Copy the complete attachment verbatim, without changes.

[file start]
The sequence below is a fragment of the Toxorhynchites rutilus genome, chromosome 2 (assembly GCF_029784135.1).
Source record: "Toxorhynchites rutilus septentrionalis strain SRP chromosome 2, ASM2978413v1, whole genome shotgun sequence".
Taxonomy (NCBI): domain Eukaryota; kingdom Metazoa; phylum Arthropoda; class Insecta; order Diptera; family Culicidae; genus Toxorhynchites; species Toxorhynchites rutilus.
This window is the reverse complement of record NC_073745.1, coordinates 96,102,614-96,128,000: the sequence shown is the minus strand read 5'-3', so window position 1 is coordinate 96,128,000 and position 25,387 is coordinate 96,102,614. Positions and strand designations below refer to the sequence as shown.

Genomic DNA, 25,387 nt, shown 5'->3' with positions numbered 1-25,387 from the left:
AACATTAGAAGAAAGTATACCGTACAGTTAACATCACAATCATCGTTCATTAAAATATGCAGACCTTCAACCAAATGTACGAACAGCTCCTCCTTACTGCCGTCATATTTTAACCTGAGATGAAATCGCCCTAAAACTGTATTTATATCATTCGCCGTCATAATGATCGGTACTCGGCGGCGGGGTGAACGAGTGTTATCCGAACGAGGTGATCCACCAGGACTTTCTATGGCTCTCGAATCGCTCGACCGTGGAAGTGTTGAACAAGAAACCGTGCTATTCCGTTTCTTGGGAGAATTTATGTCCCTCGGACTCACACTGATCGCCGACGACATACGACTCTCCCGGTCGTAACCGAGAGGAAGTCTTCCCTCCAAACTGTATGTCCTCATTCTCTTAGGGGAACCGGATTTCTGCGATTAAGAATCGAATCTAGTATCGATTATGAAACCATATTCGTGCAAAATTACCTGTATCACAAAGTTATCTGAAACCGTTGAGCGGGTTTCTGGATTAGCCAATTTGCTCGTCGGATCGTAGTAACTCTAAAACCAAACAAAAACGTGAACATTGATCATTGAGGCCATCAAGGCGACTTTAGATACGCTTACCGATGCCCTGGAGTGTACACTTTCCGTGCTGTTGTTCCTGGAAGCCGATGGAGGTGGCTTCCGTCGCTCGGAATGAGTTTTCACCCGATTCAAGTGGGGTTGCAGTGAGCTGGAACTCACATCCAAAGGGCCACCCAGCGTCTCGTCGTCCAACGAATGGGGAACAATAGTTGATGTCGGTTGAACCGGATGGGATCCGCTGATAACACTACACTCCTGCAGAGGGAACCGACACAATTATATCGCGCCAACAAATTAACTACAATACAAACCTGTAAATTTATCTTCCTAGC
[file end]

The sequence below is a fragment of the Toxorhynchites rutilus genome, chromosome 2 (assembly GCF_029784135.1).
Source record: "Toxorhynchites rutilus septentrionalis strain SRP chromosome 2, ASM2978413v1, whole genome shotgun sequence".
Taxonomy (NCBI): domain Eukaryota; kingdom Metazoa; phylum Arthropoda; class Insecta; order Diptera; family Culicidae; genus Toxorhynchites; species Toxorhynchites rutilus.
This window is the reverse complement of record NC_073745.1, coordinates 96,102,614-96,128,000: the sequence shown is the minus strand read 5'-3', so window position 1 is coordinate 96,128,000 and position 25,387 is coordinate 96,102,614. Positions and strand designations below refer to the sequence as shown.

Genomic DNA, 25,387 nt, shown 5'->3' with positions numbered 1-25,387 from the left:
AACATTAGAAGAAAGTATACCGTACAGTTAACATCACAATCATCGTTCATTAAAATATGCAGACCTTCAACCAAATGTACGAACAGCTCCTCCTTACTGCCGTCATATTTTAACCTGAGATGAAATCGCCCTAAAACTGTATTTATATCATTCGCCGTCATAATGATCGGTACTCGGCGGCGGGGTGAACGAGTGTTATCCGAACGAGGTGATCCACCAGGACTTTCTATGGCTCTCGAATCGCTCGACCGTGGAAGTGTTGAACAAGAAACCGTGCTATTCCGTTTCTTGGGAGAATTTATGTCCCTCGGACTCACACTGATCGCCGACGACATACGACTCTCCCGGTCGTAACCGAGAGGAAGTCTTCCCTCCAAACTGTATGTCCTCATTCTCTTAGGGGAACCGGATTTCTGCGATTAAGAATCGAATCTAGTATCGATTATGAAACCATATTCGTGCAAAATTACCTGTATCACAAAGTTATCTGAAACCGTTGAGCGGGTTTCTGGATTAGCCAATTTGCTCGTCGGATCGTAGTAACTCTAAAACCAAACAAAAACGTGAACATTGATCATTGAGGCCATCAAGGCGACTTTAGATACGCTTACCGATGCCCTGGAGTGTACACTTTCCGTGCTGTTGTTCCTGGAAGCCGATGGAGGTGGCTTCCGTCGCTCGGAATGAGTTTTCACCCGATTCAAGTGGGGTTGCAGTGAGCTGGAACTCACATCCAAAGGGCCACCCAGCGTCTCGTCGTCCAACGAATGGGGAACAATAGTTGATGTCGGTTGAACCGGATGGGATCCGCTGATAACACTACACTCCTGCAGAGGGAACCGACACAATTATATCGCGCCAACAAATTAACTACAATACAAACCTGTAAATTTATCTTCCTAGC